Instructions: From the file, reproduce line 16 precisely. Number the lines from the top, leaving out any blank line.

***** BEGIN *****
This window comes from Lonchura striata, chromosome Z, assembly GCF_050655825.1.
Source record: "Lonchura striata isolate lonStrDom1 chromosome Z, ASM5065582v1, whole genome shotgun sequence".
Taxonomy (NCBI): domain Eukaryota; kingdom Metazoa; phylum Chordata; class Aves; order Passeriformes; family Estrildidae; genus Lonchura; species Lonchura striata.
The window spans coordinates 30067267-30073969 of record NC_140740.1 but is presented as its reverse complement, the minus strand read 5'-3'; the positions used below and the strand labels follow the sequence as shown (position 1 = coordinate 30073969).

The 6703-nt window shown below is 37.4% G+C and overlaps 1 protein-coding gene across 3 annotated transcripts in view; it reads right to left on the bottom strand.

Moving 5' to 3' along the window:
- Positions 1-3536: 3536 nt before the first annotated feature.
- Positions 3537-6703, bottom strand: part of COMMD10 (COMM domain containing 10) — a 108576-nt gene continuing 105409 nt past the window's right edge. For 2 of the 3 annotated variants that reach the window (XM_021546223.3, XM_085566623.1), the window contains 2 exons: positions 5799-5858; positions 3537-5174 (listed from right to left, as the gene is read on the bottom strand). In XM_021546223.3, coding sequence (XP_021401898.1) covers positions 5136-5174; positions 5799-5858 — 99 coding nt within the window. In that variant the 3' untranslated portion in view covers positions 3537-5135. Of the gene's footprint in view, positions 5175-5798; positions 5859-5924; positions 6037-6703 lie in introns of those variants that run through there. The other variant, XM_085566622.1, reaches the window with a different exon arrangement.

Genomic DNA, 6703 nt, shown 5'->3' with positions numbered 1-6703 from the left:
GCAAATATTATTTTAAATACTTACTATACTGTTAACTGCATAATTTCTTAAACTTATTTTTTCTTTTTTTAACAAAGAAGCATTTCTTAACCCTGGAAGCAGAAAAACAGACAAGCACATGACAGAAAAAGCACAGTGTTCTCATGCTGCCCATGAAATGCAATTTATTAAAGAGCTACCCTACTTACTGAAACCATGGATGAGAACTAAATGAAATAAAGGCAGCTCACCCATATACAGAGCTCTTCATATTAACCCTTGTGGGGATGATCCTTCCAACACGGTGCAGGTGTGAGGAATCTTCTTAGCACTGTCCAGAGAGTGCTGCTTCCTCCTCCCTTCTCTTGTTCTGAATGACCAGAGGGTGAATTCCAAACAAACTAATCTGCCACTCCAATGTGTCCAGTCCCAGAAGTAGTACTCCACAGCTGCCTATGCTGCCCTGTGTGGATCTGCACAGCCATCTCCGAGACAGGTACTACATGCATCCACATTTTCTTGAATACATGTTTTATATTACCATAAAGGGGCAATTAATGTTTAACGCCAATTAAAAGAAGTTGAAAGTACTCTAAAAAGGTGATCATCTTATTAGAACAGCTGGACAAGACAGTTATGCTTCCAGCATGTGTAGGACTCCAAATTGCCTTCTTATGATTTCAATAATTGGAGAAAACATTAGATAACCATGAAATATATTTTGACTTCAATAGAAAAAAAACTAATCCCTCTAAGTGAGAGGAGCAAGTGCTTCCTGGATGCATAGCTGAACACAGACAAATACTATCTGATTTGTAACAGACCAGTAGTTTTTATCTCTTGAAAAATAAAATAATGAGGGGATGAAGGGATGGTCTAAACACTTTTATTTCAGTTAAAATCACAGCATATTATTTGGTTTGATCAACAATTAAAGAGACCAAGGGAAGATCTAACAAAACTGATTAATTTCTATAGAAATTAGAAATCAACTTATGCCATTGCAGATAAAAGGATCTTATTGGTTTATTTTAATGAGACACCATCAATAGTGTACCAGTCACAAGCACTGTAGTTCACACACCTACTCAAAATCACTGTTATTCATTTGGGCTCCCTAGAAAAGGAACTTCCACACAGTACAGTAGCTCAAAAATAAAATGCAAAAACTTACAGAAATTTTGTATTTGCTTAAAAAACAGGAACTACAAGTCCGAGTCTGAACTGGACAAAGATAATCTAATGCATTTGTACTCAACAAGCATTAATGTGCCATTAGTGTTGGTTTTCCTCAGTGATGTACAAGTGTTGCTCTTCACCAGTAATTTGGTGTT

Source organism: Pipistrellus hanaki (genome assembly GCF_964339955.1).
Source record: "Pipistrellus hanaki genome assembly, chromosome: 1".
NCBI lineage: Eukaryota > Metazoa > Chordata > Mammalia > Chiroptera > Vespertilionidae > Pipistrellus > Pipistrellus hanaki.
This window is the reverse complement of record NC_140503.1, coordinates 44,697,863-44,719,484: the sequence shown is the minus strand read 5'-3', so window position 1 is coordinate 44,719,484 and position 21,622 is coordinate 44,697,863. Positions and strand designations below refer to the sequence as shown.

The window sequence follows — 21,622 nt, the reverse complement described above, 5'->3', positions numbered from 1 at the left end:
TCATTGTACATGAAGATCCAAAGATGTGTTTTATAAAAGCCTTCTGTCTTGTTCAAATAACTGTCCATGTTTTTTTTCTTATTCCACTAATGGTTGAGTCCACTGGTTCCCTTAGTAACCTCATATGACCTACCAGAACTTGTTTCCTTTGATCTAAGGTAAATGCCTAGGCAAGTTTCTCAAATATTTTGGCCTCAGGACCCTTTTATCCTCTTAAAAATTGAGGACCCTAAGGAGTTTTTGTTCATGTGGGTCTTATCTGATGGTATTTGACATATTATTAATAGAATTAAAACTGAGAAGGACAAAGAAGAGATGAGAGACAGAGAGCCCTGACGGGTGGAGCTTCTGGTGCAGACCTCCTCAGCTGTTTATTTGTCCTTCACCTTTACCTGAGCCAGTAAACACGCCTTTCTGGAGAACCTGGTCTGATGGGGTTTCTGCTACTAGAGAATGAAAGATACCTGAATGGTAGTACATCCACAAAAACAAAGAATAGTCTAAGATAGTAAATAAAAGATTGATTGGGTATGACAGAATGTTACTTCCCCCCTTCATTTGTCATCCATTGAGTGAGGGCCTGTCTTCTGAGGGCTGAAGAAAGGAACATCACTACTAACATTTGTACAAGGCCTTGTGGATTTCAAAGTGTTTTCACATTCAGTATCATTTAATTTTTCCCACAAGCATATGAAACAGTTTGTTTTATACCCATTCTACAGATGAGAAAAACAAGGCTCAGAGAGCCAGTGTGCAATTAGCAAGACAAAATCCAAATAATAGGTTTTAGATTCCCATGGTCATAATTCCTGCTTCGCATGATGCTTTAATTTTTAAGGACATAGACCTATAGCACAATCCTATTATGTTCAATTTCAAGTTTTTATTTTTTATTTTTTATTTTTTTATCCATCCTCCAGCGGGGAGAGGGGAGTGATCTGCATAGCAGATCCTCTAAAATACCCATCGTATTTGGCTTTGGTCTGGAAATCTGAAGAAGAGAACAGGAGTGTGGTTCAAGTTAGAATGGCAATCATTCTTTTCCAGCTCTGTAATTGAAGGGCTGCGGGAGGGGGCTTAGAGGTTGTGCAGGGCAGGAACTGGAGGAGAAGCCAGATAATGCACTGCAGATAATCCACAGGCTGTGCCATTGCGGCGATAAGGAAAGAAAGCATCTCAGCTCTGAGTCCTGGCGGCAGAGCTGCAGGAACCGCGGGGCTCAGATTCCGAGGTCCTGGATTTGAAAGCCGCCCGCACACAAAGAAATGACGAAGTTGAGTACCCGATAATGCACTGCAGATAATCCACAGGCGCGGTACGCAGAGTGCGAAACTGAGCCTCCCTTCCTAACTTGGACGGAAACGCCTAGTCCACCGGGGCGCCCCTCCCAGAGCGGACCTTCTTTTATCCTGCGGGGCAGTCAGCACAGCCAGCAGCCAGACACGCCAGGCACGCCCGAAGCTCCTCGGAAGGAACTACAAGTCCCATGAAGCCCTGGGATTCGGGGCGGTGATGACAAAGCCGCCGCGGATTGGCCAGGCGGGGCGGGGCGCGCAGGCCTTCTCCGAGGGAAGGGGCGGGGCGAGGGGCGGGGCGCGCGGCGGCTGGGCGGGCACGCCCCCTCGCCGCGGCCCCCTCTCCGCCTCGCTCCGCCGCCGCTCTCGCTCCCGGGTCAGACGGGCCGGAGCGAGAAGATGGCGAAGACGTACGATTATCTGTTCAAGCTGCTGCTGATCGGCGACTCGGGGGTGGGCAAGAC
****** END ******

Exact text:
TCATTGTACATGAAGATCCAAAGATGTGTTTTATAAAAGCCTTCTGTCTTGTTCAAATAACTGTCCATGTTTTTTTTCTTATTCCACTAATGGTTGAGTCCACTGGTTCCCTTAGTAACCTCATATGACCTACCAGAACTTGTTTCCTTTGATCTAAGGTAAATGCCTAGGCAAGTTTCTCAAATATTTTGGCCTCAGGACCCTTTTATCCTCTTAAAAATTGAGGACCCTAAGGAGTTTTTGTTCATGTGGGTCTTATCTGATGGTATTTGACATATTATTAATAGAATTAAAACTGAGAAGGACAAAGAAGAGATGAGAGACAGAGAGCCCTGACGGGTGGAGCTTCTGGTGCAGACCTCCTCAGCTGTTTATTTGTCCTTCACCTTTACCTGAGCCAGTAAACACGCCTTTCTGGAGAACCTGGTCTGATGGGGTTTCTGCTACTAGAGAATGAAAGATACCTGAATGGTAGTACATCCACAAAAACAAAGAATAGTCTAAGATAGTAAATAAAAGATTGATTGGGTATGACAGAATGTTACTTCCCCCCTTCATTTGTCATCCATTGAGTGAGGGCCTGTCTTCTGAGGGCTGAAGAAAGGAACATCACTACTAACATTTGTACAAGGCCTTGTGGATTTCAAAGTGTTTTCACATTCAGTATCATTTAATTTTTCCCACAAGCATATGAAACAGTTTGTTTTATACCCATTCTACAGATGAGAAAAACAAGGCTCAGAGAGCCAGTGTGCAATTAGCAAGACAAAATCCAAATAATAGGTTTTAGATTCCCATGGTCATAATTCCTGCTTCGCATGATGCTTTAATTTTTAAGGACATAGACCTATAGCACAATCCTATTATGTTCAATTTCAAGTTTTTATTTTTTATTTTTTATTTTTTTATCCATCCTCCAGCGGGGAGAGGGGAGTGATCTGCATAGCAGATCCTCTAAAATACCCATCGTATTTGGCTTTGGTCTGGAAATCTGAAGAAGAGAACAGGAGTGTGGTTCAAGTTAGAATGGCAATCATTCTTTTCCAGCTCTGTAATTGAAGGGCTGCGGGAGGGGGCTTAGAGGTTGTGCAGGGCAGGAACTGGAGGAGAAGCCAGATAATGCACTGCAGATAATCCACAGGCTGTGCCATTGCGGCGATAAGGAAAGAAAGCATCTCAGCTCTGAGTCCTGGCGGCAGAGCTGCAGGAACCGCGGGGCTCAGATTCCGAGGTCCTGGATTTGAAAGCCGCCCGCACACAAAGAAATGACGAAGTTGAGTACCCGATAATGCACTGCAGATAATCCACAGGCGCGGTACGCAGAGTGCGAAACTGAGCCTCCCTTCCTAACTTGGACGGAAACGCCTAGTCCACCGGGGCGCCCCTCCCAGAGCGGACCTTCTTTTATCCTGCGGGGCAGTCAGCACAGCCAGCAGCCAGACACGCCAGGCACGCCCGAAGCTCCTCGGAAGGAACTACAAGTCCCATGAAGCCCTGGGATTCGGGGCGGTGATGACAAAGCCGCCGCGGATTGGCCAGGCGGGGCGGGGCGCGCAGGCCTTCTCCGAGGGAAGGGGCGGGGCGAGGGGCGGGGCGCGCGGCGGCTGGGCGGGCACGCCCCCTCGCCGCGGCCCCCTCTCCGCCTCGCTCCGCCGCCGCTCTCGCTCCCGGGTCAGACGGGCCGGAGCGAGAAGATGGCGAAGACGTACGATTATCTGTTCAAGCTGCTGCTGATCGGCGACTCGGGGGTGGGCAAGAC